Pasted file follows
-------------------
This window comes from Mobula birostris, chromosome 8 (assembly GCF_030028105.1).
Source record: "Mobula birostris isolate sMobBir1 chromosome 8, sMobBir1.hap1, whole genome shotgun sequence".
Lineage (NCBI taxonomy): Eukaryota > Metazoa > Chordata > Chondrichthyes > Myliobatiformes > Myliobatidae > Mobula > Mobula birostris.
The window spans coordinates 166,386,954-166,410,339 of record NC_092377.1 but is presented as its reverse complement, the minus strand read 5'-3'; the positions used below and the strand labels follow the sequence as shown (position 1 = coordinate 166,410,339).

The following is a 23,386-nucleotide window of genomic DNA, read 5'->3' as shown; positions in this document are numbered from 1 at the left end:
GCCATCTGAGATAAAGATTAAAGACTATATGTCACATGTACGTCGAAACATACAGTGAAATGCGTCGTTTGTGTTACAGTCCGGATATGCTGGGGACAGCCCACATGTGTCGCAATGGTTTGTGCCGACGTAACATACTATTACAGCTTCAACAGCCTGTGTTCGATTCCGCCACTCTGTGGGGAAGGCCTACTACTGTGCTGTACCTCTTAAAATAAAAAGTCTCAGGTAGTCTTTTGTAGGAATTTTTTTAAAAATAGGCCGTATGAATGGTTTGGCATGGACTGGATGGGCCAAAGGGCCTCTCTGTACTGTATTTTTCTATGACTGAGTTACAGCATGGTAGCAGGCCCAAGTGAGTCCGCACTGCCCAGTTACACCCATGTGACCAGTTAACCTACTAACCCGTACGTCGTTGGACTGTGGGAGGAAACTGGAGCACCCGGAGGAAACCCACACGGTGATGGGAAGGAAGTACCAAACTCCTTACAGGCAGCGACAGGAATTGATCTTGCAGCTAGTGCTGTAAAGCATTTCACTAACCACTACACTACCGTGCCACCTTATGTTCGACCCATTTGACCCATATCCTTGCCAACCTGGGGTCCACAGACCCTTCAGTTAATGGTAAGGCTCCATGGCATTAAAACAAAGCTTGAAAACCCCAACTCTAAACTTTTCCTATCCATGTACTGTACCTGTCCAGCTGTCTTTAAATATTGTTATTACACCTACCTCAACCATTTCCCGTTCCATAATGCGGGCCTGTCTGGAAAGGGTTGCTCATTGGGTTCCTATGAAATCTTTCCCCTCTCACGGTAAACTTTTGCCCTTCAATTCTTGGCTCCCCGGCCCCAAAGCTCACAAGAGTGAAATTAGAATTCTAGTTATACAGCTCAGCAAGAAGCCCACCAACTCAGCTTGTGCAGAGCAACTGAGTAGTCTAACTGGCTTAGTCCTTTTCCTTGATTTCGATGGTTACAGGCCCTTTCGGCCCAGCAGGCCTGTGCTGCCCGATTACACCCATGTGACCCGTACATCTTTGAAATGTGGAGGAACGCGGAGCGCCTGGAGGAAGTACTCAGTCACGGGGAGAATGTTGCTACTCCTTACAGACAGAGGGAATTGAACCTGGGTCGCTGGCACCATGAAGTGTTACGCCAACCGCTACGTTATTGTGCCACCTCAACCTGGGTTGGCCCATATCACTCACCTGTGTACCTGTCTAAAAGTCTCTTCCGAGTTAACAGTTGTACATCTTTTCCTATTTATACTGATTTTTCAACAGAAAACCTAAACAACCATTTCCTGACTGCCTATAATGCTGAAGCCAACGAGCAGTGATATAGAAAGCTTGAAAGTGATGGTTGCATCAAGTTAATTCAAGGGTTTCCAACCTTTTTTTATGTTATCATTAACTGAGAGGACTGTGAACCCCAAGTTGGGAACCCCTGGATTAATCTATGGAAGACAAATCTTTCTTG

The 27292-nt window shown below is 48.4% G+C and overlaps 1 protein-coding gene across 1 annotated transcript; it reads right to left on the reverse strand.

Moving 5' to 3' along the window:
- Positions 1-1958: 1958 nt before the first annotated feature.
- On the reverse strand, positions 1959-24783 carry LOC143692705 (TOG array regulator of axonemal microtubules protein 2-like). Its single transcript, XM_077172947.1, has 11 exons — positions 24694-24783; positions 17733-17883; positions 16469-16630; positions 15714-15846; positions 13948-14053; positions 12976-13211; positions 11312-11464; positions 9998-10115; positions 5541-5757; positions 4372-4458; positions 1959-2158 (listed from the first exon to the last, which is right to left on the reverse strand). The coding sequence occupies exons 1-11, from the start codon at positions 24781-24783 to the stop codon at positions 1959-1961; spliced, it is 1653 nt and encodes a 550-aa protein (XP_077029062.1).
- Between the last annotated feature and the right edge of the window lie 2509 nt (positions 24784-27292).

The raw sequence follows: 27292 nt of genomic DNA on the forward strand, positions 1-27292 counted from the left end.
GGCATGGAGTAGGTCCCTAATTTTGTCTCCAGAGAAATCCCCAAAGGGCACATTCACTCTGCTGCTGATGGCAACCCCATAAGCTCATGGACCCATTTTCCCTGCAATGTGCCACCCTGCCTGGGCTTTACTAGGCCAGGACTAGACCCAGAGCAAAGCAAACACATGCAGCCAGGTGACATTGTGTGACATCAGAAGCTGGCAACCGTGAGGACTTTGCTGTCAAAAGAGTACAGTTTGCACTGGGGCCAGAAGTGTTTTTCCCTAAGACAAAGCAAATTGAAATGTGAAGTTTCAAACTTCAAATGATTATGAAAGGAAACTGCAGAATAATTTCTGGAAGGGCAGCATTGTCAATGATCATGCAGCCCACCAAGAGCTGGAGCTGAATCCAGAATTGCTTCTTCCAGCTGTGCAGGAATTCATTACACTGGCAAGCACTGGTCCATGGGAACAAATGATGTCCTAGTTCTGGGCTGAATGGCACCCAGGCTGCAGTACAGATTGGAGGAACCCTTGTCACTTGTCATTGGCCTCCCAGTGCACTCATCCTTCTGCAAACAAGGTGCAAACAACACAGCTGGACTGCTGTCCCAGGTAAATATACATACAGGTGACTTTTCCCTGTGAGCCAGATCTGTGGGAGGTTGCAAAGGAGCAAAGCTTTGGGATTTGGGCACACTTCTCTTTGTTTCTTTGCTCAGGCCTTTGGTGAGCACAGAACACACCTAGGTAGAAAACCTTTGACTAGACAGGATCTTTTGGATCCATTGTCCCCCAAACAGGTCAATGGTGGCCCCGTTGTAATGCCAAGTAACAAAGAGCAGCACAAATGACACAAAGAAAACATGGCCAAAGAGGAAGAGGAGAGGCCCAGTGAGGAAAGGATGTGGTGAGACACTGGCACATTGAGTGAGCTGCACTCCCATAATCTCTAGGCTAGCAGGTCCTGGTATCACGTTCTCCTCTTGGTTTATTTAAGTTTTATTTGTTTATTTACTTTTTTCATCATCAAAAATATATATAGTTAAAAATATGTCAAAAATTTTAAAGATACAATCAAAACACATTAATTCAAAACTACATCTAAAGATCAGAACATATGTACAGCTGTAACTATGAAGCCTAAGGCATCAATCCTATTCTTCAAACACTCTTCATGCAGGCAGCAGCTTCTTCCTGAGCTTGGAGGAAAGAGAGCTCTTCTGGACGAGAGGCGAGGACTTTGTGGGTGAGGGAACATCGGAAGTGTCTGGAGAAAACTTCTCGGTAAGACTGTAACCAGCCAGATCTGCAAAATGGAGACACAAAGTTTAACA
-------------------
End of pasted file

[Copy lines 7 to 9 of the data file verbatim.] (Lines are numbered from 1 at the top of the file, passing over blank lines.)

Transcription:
The 27292-nt window shown below is 48.4% G+C and overlaps 1 protein-coding gene across 1 annotated transcript; it reads right to left on the reverse strand.

Moving 5' to 3' along the window:
- Positions 1-1958: 1958 nt before the first annotated feature.